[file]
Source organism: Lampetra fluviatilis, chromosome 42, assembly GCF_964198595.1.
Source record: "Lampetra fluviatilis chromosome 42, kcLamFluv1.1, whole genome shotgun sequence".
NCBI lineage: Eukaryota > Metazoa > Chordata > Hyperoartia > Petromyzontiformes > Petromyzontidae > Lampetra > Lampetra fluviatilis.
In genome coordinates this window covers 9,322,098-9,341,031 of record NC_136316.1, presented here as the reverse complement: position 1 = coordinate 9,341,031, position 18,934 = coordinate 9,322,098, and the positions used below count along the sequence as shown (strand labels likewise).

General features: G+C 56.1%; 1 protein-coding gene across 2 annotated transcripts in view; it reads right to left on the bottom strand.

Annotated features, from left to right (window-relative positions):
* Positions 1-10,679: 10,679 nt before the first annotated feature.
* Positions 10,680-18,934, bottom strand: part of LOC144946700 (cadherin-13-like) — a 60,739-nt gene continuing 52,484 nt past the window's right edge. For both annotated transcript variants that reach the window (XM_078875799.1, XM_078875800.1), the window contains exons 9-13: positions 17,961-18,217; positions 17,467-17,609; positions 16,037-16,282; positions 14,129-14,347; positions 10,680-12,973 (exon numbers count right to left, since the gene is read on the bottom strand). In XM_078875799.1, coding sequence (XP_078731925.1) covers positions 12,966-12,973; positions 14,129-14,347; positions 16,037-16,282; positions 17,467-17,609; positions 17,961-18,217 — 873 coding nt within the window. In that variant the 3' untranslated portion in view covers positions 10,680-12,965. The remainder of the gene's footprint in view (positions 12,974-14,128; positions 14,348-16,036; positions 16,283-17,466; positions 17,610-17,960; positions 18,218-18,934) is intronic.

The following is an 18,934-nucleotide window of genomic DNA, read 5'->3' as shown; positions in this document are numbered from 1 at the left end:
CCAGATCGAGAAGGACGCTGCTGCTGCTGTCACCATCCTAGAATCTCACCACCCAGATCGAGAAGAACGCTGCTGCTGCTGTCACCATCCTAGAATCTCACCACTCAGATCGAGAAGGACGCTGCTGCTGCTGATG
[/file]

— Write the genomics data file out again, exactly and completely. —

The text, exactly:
Source organism: Lampetra fluviatilis, chromosome 42, assembly GCF_964198595.1.
Source record: "Lampetra fluviatilis chromosome 42, kcLamFluv1.1, whole genome shotgun sequence".
NCBI lineage: Eukaryota > Metazoa > Chordata > Hyperoartia > Petromyzontiformes > Petromyzontidae > Lampetra > Lampetra fluviatilis.
In genome coordinates this window covers 9,322,098-9,341,031 of record NC_136316.1, presented here as the reverse complement: position 1 = coordinate 9,341,031, position 18,934 = coordinate 9,322,098, and the positions used below count along the sequence as shown (strand labels likewise).

General features: G+C 56.1%; 1 protein-coding gene across 2 annotated transcripts in view; it reads right to left on the bottom strand.

Annotated features, from left to right (window-relative positions):
* Positions 1-10,679: 10,679 nt before the first annotated feature.
* Positions 10,680-18,934, bottom strand: part of LOC144946700 (cadherin-13-like) — a 60,739-nt gene continuing 52,484 nt past the window's right edge. For both annotated transcript variants that reach the window (XM_078875799.1, XM_078875800.1), the window contains exons 9-13: positions 17,961-18,217; positions 17,467-17,609; positions 16,037-16,282; positions 14,129-14,347; positions 10,680-12,973 (exon numbers count right to left, since the gene is read on the bottom strand). In XM_078875799.1, coding sequence (XP_078731925.1) covers positions 12,966-12,973; positions 14,129-14,347; positions 16,037-16,282; positions 17,467-17,609; positions 17,961-18,217 — 873 coding nt within the window. In that variant the 3' untranslated portion in view covers positions 10,680-12,965. The remainder of the gene's footprint in view (positions 12,974-14,128; positions 14,348-16,036; positions 16,283-17,466; positions 17,610-17,960; positions 18,218-18,934) is intronic.

The following is an 18,934-nucleotide window of genomic DNA, read 5'->3' as shown; positions in this document are numbered from 1 at the left end:
CCAGATCGAGAAGGACGCTGCTGCTGCTGTCACCATCCTAGAATCTCACCACCCAGATCGAGAAGAACGCTGCTGCTGCTGTCACCATCCTAGAATCTCACCACTCAGATCGAGAAGGACGCTGCTGCTGCTGATG